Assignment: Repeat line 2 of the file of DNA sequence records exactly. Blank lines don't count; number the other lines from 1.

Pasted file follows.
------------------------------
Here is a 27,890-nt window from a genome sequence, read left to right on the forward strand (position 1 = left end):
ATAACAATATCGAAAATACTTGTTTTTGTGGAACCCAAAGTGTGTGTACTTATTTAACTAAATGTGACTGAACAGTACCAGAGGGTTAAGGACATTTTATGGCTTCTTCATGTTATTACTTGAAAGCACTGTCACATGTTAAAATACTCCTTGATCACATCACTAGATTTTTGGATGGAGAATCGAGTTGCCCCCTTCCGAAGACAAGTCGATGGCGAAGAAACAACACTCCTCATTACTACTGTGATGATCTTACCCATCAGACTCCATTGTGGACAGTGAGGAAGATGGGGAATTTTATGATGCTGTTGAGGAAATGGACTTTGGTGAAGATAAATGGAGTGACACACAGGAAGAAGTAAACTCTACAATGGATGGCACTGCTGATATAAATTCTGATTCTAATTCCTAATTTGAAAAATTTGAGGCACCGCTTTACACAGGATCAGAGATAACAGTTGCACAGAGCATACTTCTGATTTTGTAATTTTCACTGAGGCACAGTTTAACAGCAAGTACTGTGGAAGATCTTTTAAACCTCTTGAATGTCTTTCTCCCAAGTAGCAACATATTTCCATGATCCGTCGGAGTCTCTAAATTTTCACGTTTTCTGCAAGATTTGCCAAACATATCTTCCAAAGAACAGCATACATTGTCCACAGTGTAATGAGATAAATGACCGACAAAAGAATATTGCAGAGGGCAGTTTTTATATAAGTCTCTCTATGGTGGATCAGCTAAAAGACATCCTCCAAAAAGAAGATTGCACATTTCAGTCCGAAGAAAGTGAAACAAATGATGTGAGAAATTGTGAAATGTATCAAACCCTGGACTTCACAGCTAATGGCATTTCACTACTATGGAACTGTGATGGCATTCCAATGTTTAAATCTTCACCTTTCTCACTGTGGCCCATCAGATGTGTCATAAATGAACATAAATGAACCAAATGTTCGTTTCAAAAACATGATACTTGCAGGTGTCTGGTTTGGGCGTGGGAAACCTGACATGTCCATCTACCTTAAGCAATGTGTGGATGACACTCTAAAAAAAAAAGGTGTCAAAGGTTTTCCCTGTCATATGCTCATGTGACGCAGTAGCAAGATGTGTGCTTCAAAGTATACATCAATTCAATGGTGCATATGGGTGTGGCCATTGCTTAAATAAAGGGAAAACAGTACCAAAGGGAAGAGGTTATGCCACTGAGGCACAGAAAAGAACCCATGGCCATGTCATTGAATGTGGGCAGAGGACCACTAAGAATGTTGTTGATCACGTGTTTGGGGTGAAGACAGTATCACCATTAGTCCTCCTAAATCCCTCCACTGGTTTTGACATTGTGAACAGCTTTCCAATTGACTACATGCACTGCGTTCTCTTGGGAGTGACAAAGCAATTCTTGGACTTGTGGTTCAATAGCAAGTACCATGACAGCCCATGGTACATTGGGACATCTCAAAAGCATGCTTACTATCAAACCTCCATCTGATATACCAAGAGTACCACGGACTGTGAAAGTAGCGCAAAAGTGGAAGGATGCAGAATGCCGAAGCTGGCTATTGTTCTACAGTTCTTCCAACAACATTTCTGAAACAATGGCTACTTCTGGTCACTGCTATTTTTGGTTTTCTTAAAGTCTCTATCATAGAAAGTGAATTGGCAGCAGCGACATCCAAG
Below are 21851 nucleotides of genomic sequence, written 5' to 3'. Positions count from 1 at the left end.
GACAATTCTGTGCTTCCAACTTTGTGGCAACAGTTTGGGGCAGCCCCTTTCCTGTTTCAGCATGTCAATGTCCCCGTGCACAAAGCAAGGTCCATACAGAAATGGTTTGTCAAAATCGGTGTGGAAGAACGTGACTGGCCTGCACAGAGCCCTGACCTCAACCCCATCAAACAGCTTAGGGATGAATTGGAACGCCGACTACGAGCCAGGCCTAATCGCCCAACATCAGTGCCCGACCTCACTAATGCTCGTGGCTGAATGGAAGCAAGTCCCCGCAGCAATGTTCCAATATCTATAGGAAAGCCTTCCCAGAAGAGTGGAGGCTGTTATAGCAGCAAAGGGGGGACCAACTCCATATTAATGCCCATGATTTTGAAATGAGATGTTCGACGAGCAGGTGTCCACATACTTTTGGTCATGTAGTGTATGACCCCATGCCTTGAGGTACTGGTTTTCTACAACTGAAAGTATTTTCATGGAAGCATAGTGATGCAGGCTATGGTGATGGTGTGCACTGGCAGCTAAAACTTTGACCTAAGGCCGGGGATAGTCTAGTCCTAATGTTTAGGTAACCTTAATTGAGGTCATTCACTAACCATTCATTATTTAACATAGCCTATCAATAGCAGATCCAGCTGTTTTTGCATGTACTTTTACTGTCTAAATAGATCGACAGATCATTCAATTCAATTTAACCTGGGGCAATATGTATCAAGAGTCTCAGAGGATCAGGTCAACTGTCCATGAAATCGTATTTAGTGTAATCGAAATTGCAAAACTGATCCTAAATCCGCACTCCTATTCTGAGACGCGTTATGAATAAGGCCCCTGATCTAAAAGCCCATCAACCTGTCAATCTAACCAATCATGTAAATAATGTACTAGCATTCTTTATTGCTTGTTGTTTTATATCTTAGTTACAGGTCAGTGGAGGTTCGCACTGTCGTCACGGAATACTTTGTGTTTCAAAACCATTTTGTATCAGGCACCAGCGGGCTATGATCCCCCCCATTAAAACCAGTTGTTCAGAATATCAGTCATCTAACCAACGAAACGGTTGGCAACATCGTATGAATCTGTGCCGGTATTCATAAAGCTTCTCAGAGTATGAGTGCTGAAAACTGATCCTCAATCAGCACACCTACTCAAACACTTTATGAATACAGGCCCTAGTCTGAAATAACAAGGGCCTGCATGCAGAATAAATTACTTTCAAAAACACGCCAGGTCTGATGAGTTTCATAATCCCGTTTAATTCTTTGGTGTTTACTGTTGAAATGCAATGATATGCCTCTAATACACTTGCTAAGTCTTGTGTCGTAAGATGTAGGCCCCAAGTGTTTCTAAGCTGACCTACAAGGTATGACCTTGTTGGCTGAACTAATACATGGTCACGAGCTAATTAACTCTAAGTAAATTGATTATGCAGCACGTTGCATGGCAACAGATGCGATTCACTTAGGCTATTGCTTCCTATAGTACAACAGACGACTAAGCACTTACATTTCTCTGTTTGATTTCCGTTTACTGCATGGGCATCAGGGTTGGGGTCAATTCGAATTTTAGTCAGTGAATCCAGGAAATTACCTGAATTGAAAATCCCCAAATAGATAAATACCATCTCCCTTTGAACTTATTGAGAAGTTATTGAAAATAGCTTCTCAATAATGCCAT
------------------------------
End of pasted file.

ATAACAATATCGAAAATACTTGTTTTTGTGGAACCCAAAGTGTGTGTACTTATTTAACTAAATGTGACTGAACAGTACCAGAGGGTTAAGGACATTTTATGGCTTCTTCATGTTATTACTTGAAAGCACTGTCACATGTTAAAATACTCCTTGATCACATCACTAGATTTTTGGATGGAGAATCGAGTTGCCCCCTTCCGAAGACAAGTCGATGGCGAAGAAACAACACTCCTCATTACTACTGTGATGATCTTACCCATCAGACTCCATTGTGGACAGTGAGGAAGATGGGGAATTTTATGATGCTGTTGAGGAAATGGACTTTGGTGAAGATAAATGGAGTGACACACAGGAAGAAGTAAACTCTACAATGGATGGCACTGCTGATATAAATTCTGATTCTAATTCCTAATTTGAAAAATTTGAGGCACCGCTTTACACAGGATCAGAGATAACAGTTGCACAGAGCATACTTCTGATTTTGTAATTTTCACTGAGGCACAGTTTAACAGCAAGTACTGTGGAAGATCTTTTAAACCTCTTGAATGTCTTTCTCCCAAGTAGCAACATATTTCCATGATCCGTCGGAGTCTCTAAATTTTCACGTTTTCTGCAAGATTTGCCAAACATATCTTCCAAAGAACAGCATACATTGTCCACAGTGTAATGAGATAAATGACCGACAAAAGAATATTGCAGAGGGCAGTTTTTATATAAGTCTCTCTATGGTGGATCAGCTAAAAGACATCCTCCAAAAAGAAGATTGCACATTTCAGTCCGAAGAAAGTGAAACAAATGATGTGAGAAATTGTGAAATGTATCAAACCCTGGACTTCACAGCTAATGGCATTTCACTACTATGGAACTGTGATGGCATTCCAATGTTTAAATCTTCACCTTTCTCACTGTGGCCCATCAGATGTGTCATAAATGAACATAAATGAACCAAATGTTCGTTTCAAAAACATGATACTTGCAGGTGTCTGGTTTGGGCGTGGGAAACCTGACATGTCCATCTACCTTAAGCAATGTGTGGATGACACTCTAAAAAAAAAAGGTGTCAAAGGTTTTCCCTGTCATATGCTCATGTGACGCAGTAGCAAGATGTGTGCTTCAAAGTATACATCAATTCAATGGTGCATATGGGTGTGGCCATTGCTTAAATAAAGGGAAAACAGTACCAAAGGGAAGAGGTTATGCCACTGAGGCACAGAAAAGAACCCATGGCCATGTCATTGAATGTGGGCAGAGGACCACTAAGAATGTTGTTGATCACGTGTTTGGGGTGAAGACAGTATCACCATTAGTCCTCCTAAATCCCTCCACTGGTTTTGACATTGTGAACAGCTTTCCAATTGACTACATGCACTGCGTTCTCTTGGGAGTGACAAAGCAATTCTTGGACTTGTGGTTCAATAGCAAGTACCATGACAGCCCATGGTACATTGGGACATCTCAAAAGCATGCTTACTATCAAACCTCCATCTGATATACCAAGAGTACCACGGACTGTGAAAGTAGCGCAAAAGTGGAAGGATGCAGAATGCCGAAGCTGGCTATTGTTCTACAGTTCTTCCAACAACATTTCTGAAACAATGGCTACTTCTGGTCACTGCTATTTTTGGTTTTCTTAAAGTCTCTATCATAGAAAGTGAATTGGCAGCAGCGACATCCAAG